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"The market's should've been down today," Jim Cramer told the viewers of his "Mad Money" TV show Friday.
After predicting a selloff and telling viewers to take profits on Thursday, Cramer told viewers there's a good reason why the markets rallied so unexpectedly.
Cramer said the markets should've been down today after
all reported disappointing earnings after a huge runup over the past two weeks.
Where did the strength come from? Are companies doing better than we thought?
Cramer said absolutely not. The earnings at Microsoft, Amazon and American Express were horrible, he said. Companies are not healthy, he said, adding they just fire a lot of people in order to make their numbers. He said the market's resilience came from professional money managers.
Cramer explained that professional fund managers are under incredible pressure to both outperform the markets, and each other, and that means being fully invested when the markets are headed higher, like they are now.
If they're not fully invested, he said, managers fall behind the averages and lose their jobs. Thus on weak days like today, there's fear and panic, but not fear that the market's are going down, but rather fear that the market's are going up without them.
Cramer said investors can see the fear by watching the pundits on TV. They were the first to predict doom and gloom today, he said. That's because these fund managers meed the market lower, so they can buy more cheaply, he said. These managers, said Cramer, can't afford to sell, and they can't afford not to buy.
"At long last, the turnaround at
has begun," Cramer told his viewers. After years of languishing, Cramer said the stock is finally ready to head higher.
Cramer said the situation at Starbucks is a familiar one. He said that growth stocks that reach their peak often take years to attract a new class of investors, the value investors. But now that the value investors are here, the stock can head higher.
But there's more to the Starbucks story than just the investor base. He said there's a real turnaround afoot. With the return of CEO Howard Schultz, the company is focused on profits, not sales, and is doing a remarkable job. The company has already closed 800 unprofitable stores and removed an estimated $700 million from its cost structure.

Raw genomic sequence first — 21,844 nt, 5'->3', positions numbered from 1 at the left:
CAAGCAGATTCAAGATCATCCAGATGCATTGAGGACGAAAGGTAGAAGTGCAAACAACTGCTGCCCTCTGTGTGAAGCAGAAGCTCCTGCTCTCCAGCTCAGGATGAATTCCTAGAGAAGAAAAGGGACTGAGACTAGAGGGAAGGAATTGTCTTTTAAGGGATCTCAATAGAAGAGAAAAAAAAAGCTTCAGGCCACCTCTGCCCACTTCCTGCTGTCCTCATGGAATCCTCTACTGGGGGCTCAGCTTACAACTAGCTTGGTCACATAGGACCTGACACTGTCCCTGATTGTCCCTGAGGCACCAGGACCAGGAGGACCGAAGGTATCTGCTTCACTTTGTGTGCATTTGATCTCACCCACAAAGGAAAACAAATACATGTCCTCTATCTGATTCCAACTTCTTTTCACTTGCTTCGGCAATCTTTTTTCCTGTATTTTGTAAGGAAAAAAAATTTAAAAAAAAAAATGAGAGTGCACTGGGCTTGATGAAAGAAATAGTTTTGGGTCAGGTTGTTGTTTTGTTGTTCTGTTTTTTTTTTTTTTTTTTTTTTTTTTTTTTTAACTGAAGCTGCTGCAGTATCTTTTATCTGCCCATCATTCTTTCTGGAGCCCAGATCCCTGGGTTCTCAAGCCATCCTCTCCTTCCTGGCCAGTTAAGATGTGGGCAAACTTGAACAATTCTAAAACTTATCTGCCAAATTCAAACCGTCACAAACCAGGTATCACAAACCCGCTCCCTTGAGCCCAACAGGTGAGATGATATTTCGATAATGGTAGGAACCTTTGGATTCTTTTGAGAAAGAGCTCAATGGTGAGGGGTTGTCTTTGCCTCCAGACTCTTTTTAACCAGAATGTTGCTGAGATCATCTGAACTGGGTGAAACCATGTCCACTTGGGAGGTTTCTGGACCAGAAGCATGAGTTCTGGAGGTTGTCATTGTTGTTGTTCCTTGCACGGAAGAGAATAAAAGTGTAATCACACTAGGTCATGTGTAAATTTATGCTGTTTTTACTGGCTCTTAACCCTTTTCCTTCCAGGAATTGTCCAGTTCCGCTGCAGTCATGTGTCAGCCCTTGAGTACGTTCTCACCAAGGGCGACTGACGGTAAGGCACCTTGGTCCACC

In addition to cost cuts, the company is also redoubling its efforts to focus on its customers by remodeling stores, introducing new products, and reinventing its instant coffee brand.
Cramer said Starbucks is akin to the
turnaround in 2003, which also saw cost cutting, remodeling stores and a new focus on the customer. He said the bottom line is that the turn is for real, and the stock has a lot more to run beyond the 140% it's already gained from its lows.
For "Speculation Friday," Cramer did an about face on his ban of all solar stocks other than
, and recommended
Yingli Green Energy
as two companies investors may want to consider.
Cramer said he changed his mind on these two companies based on the new Chinese solar initiative that promised 50% subsidies for solar installations in urban areas. The plan, which hopes to subsidize over 500 megawatts of solar power, should be good news for Yingli and Suntech, said Cramer.
Suntech will likely participate in all of the high-profile solar installations, said Cramer, and the company has many of its supply and distribution problems now behind it. Yingli is a low-cost solar provider like First Solar that said things were getting brighter for solar power despite reporting another bad quarter.
Cramer said there still are many risk factors for the sector, including too much inventory, falling oil prices and continued earnings disappointments. However, he said if the Chinese plan turns out to be as big as proposed, both Yingli and Suntech should see sunny results.
In this segment, Cramer followed up on
, a stock mentioned in Thursday's Lightning Round. He said the stock needs to cool before he'd be a buyer.
Cramer told another viewer that the run in
is for real, and he's stay bullish after taking some profits. He told a third viewer that
is not a green stock, but both
Finally, Cramer told a viewer than
will sink or swim based on the advertising market, and not based on any actions taken by rivals
Cramer was bullish on
Cramer was bearish on
Check out the latest edition of
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At the time of publication, Cramer was not long on any stock.
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